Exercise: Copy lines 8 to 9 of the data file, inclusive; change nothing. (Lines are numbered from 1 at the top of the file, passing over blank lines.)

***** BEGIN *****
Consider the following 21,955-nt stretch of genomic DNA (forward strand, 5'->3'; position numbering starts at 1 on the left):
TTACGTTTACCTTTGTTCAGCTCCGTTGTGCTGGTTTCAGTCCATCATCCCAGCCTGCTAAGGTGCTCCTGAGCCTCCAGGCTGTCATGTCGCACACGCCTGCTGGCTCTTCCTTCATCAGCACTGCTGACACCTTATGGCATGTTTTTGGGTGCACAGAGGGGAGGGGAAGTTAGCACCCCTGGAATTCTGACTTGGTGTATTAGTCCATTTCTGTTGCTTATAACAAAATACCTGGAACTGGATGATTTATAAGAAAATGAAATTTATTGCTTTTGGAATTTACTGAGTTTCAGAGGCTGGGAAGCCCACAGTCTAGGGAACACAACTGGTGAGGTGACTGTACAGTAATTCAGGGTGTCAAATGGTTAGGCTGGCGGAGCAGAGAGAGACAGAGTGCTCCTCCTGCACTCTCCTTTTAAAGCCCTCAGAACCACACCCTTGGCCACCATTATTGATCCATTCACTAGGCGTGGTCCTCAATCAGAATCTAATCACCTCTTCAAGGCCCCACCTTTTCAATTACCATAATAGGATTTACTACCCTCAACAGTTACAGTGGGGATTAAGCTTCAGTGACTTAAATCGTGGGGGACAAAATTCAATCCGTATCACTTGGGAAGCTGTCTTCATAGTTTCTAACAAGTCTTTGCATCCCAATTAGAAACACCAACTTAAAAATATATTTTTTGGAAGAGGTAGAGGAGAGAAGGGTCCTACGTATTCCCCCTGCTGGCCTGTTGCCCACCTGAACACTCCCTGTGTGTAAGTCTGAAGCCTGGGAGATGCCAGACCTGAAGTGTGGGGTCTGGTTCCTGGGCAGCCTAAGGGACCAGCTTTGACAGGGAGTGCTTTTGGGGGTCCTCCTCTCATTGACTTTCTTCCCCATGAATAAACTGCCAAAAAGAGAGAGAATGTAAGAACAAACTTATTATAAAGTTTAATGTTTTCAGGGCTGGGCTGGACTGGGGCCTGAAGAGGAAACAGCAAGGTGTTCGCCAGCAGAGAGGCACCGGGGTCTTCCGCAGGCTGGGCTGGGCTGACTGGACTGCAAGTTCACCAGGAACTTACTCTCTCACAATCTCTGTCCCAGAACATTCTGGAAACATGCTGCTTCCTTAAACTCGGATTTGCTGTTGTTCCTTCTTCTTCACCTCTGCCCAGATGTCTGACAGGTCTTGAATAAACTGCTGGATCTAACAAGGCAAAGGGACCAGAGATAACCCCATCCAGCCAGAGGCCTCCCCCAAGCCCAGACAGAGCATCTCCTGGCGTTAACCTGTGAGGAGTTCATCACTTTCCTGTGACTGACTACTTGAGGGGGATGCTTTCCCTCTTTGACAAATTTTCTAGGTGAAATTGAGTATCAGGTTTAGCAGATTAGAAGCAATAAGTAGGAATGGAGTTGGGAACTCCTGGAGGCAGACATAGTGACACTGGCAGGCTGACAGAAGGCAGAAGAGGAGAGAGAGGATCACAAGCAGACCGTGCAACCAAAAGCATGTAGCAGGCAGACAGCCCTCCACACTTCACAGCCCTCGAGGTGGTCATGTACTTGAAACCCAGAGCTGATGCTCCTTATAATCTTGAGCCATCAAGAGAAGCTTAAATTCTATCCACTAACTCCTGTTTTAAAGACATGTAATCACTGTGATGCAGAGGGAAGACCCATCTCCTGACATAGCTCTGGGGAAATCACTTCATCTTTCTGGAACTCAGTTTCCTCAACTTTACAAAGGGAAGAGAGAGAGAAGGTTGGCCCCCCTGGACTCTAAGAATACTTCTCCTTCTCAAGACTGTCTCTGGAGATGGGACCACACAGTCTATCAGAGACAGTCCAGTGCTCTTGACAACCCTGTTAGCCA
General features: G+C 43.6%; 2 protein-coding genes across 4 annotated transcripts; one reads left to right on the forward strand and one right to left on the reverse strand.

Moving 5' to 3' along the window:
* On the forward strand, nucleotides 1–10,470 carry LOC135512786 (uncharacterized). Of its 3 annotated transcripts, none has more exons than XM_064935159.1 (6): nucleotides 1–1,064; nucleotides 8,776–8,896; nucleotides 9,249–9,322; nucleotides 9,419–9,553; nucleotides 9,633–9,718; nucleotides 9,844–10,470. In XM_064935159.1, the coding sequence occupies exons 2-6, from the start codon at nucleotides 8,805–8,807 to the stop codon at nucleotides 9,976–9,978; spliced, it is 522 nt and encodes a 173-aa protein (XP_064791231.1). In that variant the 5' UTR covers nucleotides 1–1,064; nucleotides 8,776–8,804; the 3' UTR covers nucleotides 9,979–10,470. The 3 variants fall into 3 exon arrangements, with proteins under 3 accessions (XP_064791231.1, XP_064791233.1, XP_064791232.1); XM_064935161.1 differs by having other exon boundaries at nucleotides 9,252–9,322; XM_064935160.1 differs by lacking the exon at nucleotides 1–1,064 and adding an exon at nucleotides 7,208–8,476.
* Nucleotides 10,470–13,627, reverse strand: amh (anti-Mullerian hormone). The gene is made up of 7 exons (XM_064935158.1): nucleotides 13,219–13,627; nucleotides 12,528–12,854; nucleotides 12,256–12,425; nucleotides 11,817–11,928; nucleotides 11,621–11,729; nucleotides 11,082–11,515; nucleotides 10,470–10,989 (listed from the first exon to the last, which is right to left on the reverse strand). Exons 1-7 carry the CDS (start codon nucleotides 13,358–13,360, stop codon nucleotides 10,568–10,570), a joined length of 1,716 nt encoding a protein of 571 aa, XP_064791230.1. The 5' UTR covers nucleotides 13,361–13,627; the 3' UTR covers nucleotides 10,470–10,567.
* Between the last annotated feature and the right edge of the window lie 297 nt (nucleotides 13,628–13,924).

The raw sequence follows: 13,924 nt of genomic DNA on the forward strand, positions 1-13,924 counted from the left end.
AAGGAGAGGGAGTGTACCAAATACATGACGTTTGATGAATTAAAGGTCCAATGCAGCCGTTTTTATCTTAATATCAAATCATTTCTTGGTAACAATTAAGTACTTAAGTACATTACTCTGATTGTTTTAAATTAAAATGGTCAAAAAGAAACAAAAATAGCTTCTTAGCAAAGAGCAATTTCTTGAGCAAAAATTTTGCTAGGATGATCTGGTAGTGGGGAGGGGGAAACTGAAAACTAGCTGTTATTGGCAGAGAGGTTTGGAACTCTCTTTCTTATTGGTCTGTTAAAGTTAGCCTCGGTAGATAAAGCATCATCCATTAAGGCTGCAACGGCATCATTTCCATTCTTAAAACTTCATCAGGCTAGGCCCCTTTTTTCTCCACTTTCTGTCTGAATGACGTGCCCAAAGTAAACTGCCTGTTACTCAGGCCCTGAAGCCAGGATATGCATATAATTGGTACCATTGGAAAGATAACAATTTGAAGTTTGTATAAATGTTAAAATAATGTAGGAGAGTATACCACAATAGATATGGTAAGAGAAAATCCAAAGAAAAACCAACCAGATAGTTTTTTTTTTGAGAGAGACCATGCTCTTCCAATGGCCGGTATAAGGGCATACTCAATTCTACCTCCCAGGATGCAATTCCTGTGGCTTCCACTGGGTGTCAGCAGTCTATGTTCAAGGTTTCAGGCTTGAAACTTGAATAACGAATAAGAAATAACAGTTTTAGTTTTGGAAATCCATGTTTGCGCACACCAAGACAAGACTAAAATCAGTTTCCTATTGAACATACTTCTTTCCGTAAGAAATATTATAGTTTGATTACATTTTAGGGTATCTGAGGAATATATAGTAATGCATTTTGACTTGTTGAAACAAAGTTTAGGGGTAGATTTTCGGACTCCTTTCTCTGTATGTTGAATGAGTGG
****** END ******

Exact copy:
The raw sequence follows: 13,924 nt of genomic DNA on the forward strand, positions 1-13,924 counted from the left end.
AAGGAGAGGGAGTGTACCAAATACATGACGTTTGATGAATTAAAGGTCCAATGCAGCCGTTTTTATCTTAATATCAAATCATTTCTTGGTAACAATTAAGTACTTAAGTACATTACTCTGATTGTTTTAAATTAAAATGGTCAAAAAGAAACAAAAATAGCTTCTTAGCAAAGAGCAATTTCTTGAGCAAAAATTTTGCTAGGATGATCTGGTAGTGGGGAGGGGGAAACTGAAAACTAGCTGTTATTGGCAGAGAGGTTTGGAACTCTCTTTCTTATTGGTCTGTTAAAGTTAGCCTCGGTAGATAAAGCATCATCCATTAAGGCTGCAACGGCATCATTTCCATTCTTAAAACTTCATCAGGCTAGGCCCCTTTTTTCTCCACTTTCTGTCTGAATGACGTGCCCAAAGTAAACTGCCTGTTACTCAGGCCCTGAAGCCAGGATATGCATATAATTGGTACCATTGGAAAGATAACAATTTGAAGTTTGTATAAATGTTAAAATAATGTAGGAGAGTATACCACAATAGATATGGTAAGAGAAAATCCAAAGAAAAACCAACCAGATAGTTTTTTTTTTGAGAGAGACCATGCTCTTCCAATGGCCGGTATAAGGGCATACTCAATTCTACCTCCCAGGATGCAATTCCTGTGGCTTCCACTGGGTGTCAGCAGTCTATGTTCAAGGTTTCAGGCTTGAAACTTGAATAACGAATAAGAAATAACAGTTTTAGTTTTGGAAATCCATGTTTGCGCACACCAAGACAAGACTAAAATCAGTTTCCTATTGAACATACTTCTTTCCGTAAGAAATATTATAGTTTGATTACATTTTAGGGTATCTGAGGAATATATAGTAATGCATTTTGACTTGTTGAAACAAAGTTTAGGGGTAGATTTTCGGACTCCTTTCTCTGTATGTTGAATGAGTGG